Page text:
“Thank you for your joy and your resistance! Your strength is greater than the rain! ” Ten years ago, on Saturday August 20, 2011, Pope Benedict XVI found nearly a million and a half young pilgrims at the Cuatro Vientos air base, in the suburbs of Madrid (Spain). Coming from 193 different countries, these participants in the World Youth Days (WYD) had long expressed their joy to surround the Pope, replacing with their songs the words he could not pronounce at the microphone, the place being swept away by a violent storm.
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For the diocese of Madrid, this prayer vigil, followed the next day by the closing Mass, marked the culmination of these ardently desired WYDs. At the time archbishop of the Spanish capital, Cardinal Antonio María Rouco Varela hoped to see his city be chosen to succeed the WYD of Toronto, held in 2002. “But the Pope (John Paul II, Editor’s note) said that Germany needed a great pastoral boost ”, says Mgr Goyo Roldán, general secretary of WYD in Madrid. In accordance with the alternation between Europe and the rest of the world, Sydney succeeded Cologne in 2008 and, in 2011, Madrid can finally welcome “its” edition.
Allow a “great experience of God and of the Church”
Ten years later, this “Tsunami of young Catholics” – according to the formula at the time of everyday life El Mundo – left his mark on the diocese of Madrid. “I believe that the first of the fruits of these WYDs is to have taught us to work with the different ecclesial realities: communities, movements and parishes., considers Father Luis Melchor Sánchez, current chaplain of youth ministry in the Spanish capital. A decade later, we have managed to maintain this harmony. ” He himself remembers this event as a period “Grueling”, but who “Allowed many to have a great experience of God and of the Church”.
If the priest considers that hosting WYD has made it possible to give “Momentum” in the youth ministry of Madrid, however, it tends to moderate its importance after a decade. There are two reasons for this: the Covid-19 pandemic, which brought all events and meetings to a halt, but above all the change of generations. “Young people today were children in 2011, he emphasizes. They n‘did not directly participate in WYD in their city. “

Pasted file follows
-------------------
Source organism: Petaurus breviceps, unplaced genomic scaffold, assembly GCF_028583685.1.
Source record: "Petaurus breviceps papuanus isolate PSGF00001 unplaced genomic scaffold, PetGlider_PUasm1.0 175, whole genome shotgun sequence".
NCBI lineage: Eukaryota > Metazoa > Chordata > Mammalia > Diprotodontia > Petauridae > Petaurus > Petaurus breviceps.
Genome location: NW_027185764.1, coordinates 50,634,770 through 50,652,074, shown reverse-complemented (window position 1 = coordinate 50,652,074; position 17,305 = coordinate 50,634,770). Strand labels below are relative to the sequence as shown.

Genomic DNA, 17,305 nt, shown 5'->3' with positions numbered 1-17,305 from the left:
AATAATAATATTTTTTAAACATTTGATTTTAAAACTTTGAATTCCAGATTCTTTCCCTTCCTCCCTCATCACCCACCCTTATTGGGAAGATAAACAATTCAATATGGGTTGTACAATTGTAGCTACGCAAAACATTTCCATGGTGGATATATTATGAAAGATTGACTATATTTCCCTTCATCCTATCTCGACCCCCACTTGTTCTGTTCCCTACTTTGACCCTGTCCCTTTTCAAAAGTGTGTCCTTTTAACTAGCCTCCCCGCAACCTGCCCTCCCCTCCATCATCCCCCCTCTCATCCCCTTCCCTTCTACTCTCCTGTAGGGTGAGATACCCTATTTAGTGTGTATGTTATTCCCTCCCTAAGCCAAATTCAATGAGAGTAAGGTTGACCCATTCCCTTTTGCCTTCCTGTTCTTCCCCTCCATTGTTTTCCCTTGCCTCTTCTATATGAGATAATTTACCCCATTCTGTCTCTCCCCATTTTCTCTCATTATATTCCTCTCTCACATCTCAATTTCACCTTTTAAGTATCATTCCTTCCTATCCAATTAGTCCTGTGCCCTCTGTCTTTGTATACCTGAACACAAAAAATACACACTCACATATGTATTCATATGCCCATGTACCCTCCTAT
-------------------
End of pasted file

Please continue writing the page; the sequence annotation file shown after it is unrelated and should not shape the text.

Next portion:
For Father Luis Melchor Sánchez, the fruits are rather to be seen in current vocations. Often associated with an increase in vocations, did the WYD of 2011 have this effect on their hosts, in particular among the 28,000 volunteers? According to the figures, across the country, the number of priestly ordinations has remained relatively constant over the decade.
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On the other hand, Spain has 16.5% fewer seminarians this year than in 2011. “Many vocations have been born in Madrid, but all in good time, cautiously advances the diocesan leader. A seed planted during WYD can be discerned for many years. “
Welcoming young people passing through in 2023
And for the generations too young to participate in WYD in Madrid, attention turns to the next edition of the gathering, which will also take place in the Iberian Peninsula, in August 2023 in Lisbon, Portugal (1).
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In this perspective, all the Spanish dioceses are preparing to welcome in September and October the two symbols of WYD – a large wooden cross and a Marian icon. This passage of the two emblems throughout the country underlines Spain’s association with the WYDs hosted in neighboring Portugal. “We are aware that many young people will pass through Madrid before or after the Lisbon meeting, assures Father Luis Melchor Sánchez. We will soon begin to recruit volunteers to help them as well as to identify possible accommodation. “
As for the young people of Madrid themselves, they should come in numbers to Lisbon, since 5,000 of them are expected to go there. They will therefore be 150 times more numerous than during previous WYDs, in Panama in 2019, and twice as many as for the last European edition – in 2016, in Krakow (Poland). And by then, as a warm-up, the Spaniards will welcome to their country the participants in the European pilgrimage for young people, next summer in Compostela.
Catholicism in decline
At the end of the Franco dictatorship (1939-1977), 90% of Spaniards claimed to be Catholic. The country of Saint Teresa of Avila has long been considered the “Spiritual reserve of the West”.
Today, only two thirds of the 47 million Spaniards identify themselves as Catholics. An even more marked drop among young people: 55% of 16-29 year olds say they have no religion, according to a 2018 study.
This decrease has repercussions on priestly ordinations, which have almost been halved since the year 2000. The Spanish Church has around 17,000 priests, spread over 70 dioceses.
The Church remains present in Spanish society through its many schools, its hospitals and retirement homes.